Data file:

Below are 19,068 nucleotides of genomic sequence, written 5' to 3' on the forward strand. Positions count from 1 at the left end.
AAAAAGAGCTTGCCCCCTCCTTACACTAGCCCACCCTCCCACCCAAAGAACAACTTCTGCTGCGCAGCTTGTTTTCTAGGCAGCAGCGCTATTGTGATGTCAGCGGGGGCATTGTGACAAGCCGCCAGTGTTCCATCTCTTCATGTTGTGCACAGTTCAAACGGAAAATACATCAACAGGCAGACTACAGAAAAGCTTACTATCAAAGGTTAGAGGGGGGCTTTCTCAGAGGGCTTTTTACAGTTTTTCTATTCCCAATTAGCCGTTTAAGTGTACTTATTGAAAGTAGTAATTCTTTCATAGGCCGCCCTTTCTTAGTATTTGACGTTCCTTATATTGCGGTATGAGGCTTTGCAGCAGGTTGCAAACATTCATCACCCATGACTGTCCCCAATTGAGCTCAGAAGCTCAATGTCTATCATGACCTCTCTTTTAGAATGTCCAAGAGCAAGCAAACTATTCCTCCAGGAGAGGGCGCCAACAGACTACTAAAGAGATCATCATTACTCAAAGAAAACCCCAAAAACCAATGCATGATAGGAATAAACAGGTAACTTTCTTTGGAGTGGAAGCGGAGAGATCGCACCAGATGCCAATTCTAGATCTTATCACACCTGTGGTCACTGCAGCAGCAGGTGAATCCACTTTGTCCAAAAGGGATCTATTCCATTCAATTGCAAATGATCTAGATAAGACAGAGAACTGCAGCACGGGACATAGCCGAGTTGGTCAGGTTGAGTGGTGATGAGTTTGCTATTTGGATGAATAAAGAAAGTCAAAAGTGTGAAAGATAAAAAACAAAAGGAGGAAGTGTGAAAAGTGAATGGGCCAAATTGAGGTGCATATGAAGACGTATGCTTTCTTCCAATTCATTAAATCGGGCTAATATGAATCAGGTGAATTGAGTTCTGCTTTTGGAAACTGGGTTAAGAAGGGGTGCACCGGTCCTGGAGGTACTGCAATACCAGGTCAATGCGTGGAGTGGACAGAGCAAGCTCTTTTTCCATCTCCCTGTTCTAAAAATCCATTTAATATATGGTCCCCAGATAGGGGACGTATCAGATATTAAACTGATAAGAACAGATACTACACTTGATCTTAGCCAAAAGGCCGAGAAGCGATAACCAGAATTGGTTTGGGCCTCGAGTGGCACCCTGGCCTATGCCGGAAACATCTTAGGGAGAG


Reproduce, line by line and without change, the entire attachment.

Below are 19,068 nucleotides of genomic sequence, written 5' to 3' on the forward strand. Positions count from 1 at the left end.
AAAAAGAGCTTGCCCCCTCCTTACACTAGCCCACCCTCCCACCCAAAGAACAACTTCTGCTGCGCAGCTTGTTTTCTAGGCAGCAGCGCTATTGTGATGTCAGCGGGGGCATTGTGACAAGCCGCCAGTGTTCCATCTCTTCATGTTGTGCACAGTTCAAACGGAAAATACATCAACAGGCAGACTACAGAAAAGCTTACTATCAAAGGTTAGAGGGGGGCTTTCTCAGAGGGCTTTTTACAGTTTTTCTATTCCCAATTAGCCGTTTAAGTGTACTTATTGAAAGTAGTAATTCTTTCATAGGCCGCCCTTTCTTAGTATTTGACGTTCCTTATATTGCGGTATGAGGCTTTGCAGCAGGTTGCAAACATTCATCACCCATGACTGTCCCCAATTGAGCTCAGAAGCTCAATGTCTATCATGACCTCTCTTTTAGAATGTCCAAGAGCAAGCAAACTATTCCTCCAGGAGAGGGCGCCAACAGACTACTAAAGAGATCATCATTACTCAAAGAAAACCCCAAAAACCAATGCATGATAGGAATAAACAGGTAACTTTCTTTGGAGTGGAAGCGGAGAGATCGCACCAGATGCCAATTCTAGATCTTATCACACCTGTGGTCACTGCAGCAGCAGGTGAATCCACTTTGTCCAAAAGGGATCTATTCCATTCAATTGCAAATGATCTAGATAAGACAGAGAACTGCAGCACGGGACATAGCCGAGTTGGTCAGGTTGAGTGGTGATGAGTTTGCTATTTGGATGAATAAAGAAAGTCAAAAGTGTGAAAGATAAAAAACAAAAGGAGGAAGTGTGAAAAGTGAATGGGCCAAATTGAGGTGCATATGAAGACGTATGCTTTCTTCCAATTCATTAAATCGGGCTAATATGAATCAGGTGAATTGAGTTCTGCTTTTGGAAACTGGGTTAAGAAGGGGTGCACCGGTCCTGGAGGTACTGCAATACCAGGTCAATGCGTGGAGTGGACAGAGCAAGCTCTTTTTCCATCTCCCTGTTCTAAAAATCCATTTAATATATGGTCCCCAGATAGGGGACGTATCAGATATTAAACTGATAAGAACAGATACTACACTTGATCTTAGCCAAAAGGCCGAGAAGCGATAACCAGAATTGGTTTGGGCCTCGAGTGGCACCCTGGCCTATGCCGGAAACATCTTAGGGAGAG